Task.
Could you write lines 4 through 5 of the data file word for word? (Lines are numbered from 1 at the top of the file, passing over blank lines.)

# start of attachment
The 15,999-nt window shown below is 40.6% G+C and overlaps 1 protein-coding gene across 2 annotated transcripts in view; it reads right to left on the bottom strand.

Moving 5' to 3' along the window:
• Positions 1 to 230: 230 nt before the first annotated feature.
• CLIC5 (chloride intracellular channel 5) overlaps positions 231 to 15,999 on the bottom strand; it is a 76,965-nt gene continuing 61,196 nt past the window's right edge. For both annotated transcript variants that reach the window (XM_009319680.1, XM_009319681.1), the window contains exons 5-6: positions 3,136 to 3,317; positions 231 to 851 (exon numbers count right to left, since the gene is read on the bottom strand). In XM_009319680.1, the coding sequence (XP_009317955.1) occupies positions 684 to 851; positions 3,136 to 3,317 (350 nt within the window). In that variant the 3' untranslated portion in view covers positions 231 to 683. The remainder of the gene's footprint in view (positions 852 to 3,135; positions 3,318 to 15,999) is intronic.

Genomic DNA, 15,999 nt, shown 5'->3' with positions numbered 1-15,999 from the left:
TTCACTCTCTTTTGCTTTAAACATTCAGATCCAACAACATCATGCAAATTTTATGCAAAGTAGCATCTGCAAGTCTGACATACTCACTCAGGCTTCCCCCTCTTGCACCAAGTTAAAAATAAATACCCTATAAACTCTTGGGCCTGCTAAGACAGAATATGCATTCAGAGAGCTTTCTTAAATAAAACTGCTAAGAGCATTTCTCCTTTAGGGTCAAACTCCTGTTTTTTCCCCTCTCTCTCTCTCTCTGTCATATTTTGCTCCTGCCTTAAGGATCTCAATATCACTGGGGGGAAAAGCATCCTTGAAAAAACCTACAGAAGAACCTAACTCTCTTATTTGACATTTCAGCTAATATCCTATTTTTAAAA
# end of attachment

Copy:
• CLIC5 (chloride intracellular channel 5) overlaps positions 231 to 15,999 on the bottom strand; it is a 76,965-nt gene continuing 61,196 nt past the window's right edge. For both annotated transcript variants that reach the window (XM_009319680.1, XM_009319681.1), the window contains exons 5-6: positions 3,136 to 3,317; positions 231 to 851 (exon numbers count right to left, since the gene is read on the bottom strand). In XM_009319680.1, the coding sequence (XP_009317955.1) occupies positions 684 to 851; positions 3,136 to 3,317 (350 nt within the window). In that variant the 3' untranslated portion in view covers positions 231 to 683. The remainder of the gene's footprint in view (positions 852 to 3,135; positions 3,318 to 15,999) is intronic.

Genomic DNA, 15,999 nt, shown 5'->3' with positions numbered 1-15,999 from the left: